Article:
Of course, the big news this week was the recommendation by Governor Cuomo to raise the minimum wage in NY State to $15 an hour. It’s a great start, and while the restaurant owners are going to cry poor, it’s obvious that new business plans will evolve to accommodate this much needed change.
One thing that’s got to happen is for servers to recognize, once and for all, that their job is: To sell. They are no more and no less than the culinary equivalent of a salesperson in a retail store. Get up close to the customer, anticipate and satisfy his or her needs and wants, and sell, sell, sell.
By selling more, their wages will be paid for. The restaurant owner will be happy. We’re all friends here.
Sell the stuff that doesn’t cost the kitchen much. AKA: Buy low, sell high. Pretty basic stuff.
Why just the other night, last night, in fact, I was sold a $12 bowl, the size of a big cup, of cold beet soup. Made thicker and richer, it cost the restaurant about 25 cents.
In the very same restaurant, the gentleman at the table next to mine, so close that it was as if he and I were having dinner together, asked the server: “Why is the steak $60? How can you justify that?”
Nonplussed, the waiter said, at first, that it was, “the dry aging,” that added the cost, which is flat out ridiculous. The cost comes from the grade of the beef: Choice or prime. This was choice, which costs about 40% less than prime. Seeing that the customer wasn’t convinced, the waiter then said, “I don’t set the prices.”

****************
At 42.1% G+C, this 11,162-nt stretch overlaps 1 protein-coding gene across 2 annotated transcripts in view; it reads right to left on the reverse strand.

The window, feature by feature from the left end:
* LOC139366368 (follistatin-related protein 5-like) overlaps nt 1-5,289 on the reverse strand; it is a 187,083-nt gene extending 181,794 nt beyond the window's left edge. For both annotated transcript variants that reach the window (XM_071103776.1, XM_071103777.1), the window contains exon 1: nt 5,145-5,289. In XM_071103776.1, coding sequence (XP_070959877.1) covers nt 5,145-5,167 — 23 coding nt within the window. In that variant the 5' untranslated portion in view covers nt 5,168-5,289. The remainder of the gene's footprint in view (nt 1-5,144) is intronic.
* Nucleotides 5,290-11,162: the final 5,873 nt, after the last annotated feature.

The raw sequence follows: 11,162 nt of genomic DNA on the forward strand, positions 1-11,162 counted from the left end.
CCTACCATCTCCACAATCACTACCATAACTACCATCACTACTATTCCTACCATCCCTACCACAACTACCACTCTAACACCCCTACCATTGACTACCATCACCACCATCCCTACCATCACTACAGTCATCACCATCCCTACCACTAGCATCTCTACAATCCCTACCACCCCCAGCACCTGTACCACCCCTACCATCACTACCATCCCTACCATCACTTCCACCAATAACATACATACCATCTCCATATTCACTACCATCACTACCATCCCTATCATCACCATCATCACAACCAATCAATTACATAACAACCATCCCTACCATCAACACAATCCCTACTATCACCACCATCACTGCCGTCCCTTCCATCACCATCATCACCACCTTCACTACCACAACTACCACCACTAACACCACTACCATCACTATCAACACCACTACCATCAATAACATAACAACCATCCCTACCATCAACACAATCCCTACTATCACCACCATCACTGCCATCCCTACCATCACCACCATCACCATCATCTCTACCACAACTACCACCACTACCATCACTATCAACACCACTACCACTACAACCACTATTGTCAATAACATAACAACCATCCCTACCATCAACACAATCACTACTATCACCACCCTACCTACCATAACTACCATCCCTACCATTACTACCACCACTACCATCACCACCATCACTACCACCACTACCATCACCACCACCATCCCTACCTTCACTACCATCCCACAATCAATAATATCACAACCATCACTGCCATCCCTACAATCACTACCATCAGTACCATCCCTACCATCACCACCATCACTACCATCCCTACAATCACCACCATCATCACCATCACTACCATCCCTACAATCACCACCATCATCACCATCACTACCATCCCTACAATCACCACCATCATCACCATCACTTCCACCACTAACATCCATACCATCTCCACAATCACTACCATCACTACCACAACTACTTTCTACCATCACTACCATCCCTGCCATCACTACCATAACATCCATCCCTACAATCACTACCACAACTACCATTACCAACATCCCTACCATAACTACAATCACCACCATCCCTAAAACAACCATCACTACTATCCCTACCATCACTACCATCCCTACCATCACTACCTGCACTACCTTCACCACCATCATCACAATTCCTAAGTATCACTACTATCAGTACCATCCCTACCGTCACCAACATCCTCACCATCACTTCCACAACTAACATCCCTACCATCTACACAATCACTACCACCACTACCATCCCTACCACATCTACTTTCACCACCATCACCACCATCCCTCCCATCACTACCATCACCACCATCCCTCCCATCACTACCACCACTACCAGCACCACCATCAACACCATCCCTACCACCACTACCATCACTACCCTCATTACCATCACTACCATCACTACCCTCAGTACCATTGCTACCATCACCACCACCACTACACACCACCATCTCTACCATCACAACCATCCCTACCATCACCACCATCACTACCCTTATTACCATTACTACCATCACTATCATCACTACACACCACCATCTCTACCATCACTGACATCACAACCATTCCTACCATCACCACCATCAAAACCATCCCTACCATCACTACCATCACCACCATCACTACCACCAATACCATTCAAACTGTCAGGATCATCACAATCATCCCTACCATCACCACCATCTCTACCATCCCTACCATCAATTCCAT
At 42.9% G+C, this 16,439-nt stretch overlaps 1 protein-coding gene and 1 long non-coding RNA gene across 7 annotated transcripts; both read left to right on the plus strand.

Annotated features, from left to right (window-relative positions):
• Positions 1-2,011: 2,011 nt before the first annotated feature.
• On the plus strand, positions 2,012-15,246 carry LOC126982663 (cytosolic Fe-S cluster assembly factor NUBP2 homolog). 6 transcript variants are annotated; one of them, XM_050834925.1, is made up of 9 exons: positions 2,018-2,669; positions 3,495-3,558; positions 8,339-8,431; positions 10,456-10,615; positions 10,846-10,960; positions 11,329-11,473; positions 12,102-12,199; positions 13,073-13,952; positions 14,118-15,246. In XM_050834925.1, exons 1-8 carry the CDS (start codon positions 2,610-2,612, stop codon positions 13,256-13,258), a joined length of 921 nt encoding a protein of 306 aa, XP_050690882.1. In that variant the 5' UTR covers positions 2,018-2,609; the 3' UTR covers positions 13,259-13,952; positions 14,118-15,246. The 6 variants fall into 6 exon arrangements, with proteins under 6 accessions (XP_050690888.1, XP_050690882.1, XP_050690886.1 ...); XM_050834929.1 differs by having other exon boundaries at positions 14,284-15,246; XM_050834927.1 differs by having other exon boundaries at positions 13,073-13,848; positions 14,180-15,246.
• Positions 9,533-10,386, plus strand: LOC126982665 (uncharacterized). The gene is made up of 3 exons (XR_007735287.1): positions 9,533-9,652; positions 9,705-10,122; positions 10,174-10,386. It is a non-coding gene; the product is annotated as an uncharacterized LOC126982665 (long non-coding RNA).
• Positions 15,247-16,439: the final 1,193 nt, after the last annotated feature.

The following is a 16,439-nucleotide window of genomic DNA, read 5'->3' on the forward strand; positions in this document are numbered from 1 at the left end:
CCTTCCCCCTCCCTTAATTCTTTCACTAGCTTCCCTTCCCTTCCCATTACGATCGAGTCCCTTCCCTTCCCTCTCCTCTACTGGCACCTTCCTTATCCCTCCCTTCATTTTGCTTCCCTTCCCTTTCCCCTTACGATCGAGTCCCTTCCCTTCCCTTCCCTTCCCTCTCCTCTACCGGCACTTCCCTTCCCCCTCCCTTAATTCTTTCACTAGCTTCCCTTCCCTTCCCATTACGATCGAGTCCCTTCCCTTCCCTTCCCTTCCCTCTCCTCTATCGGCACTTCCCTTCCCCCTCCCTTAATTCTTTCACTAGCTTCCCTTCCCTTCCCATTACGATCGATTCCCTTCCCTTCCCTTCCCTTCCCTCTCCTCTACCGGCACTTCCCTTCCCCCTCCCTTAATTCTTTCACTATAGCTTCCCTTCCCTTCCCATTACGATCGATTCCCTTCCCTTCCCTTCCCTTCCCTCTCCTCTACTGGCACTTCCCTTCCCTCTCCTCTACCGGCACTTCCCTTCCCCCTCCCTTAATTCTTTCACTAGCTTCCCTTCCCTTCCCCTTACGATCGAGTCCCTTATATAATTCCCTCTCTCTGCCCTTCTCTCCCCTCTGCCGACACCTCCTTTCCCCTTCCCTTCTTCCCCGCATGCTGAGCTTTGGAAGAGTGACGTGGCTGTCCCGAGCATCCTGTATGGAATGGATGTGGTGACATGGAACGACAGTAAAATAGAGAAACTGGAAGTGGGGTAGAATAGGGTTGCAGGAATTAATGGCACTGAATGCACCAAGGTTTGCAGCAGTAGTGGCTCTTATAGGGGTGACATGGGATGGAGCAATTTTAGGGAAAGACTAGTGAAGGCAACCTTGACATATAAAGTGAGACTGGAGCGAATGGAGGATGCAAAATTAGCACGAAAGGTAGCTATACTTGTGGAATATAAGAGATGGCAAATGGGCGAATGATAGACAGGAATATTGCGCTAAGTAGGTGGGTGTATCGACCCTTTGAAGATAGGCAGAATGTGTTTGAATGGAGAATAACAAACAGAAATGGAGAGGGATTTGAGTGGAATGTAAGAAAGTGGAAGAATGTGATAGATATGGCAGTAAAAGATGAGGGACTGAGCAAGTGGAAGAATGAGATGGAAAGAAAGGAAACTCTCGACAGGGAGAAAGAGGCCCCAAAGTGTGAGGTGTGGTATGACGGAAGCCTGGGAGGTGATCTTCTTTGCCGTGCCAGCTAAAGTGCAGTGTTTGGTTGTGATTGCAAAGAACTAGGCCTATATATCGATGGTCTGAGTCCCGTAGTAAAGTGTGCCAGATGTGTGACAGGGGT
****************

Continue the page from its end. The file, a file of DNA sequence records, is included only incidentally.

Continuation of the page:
Well, that’s not a very good answer.
The food at this place is OK. Not bad, really. After the beet soup was a murky plate of mushrooms, fancily called, “boletus,” on the menu. I guess if you use Latin, you can charge $18 for what turned out to be dark mixtures of what may have been 1/2 a porcini and some other mushroom that tasted like shitake.
Anyhow, it’s, “The Shepherd,” and it was my third visit in six weeks, and probably my third visit in a year, if you catch my meaning.
Meanwhile: Minimum wage and restaurants. It’s exciting to see what will happen next.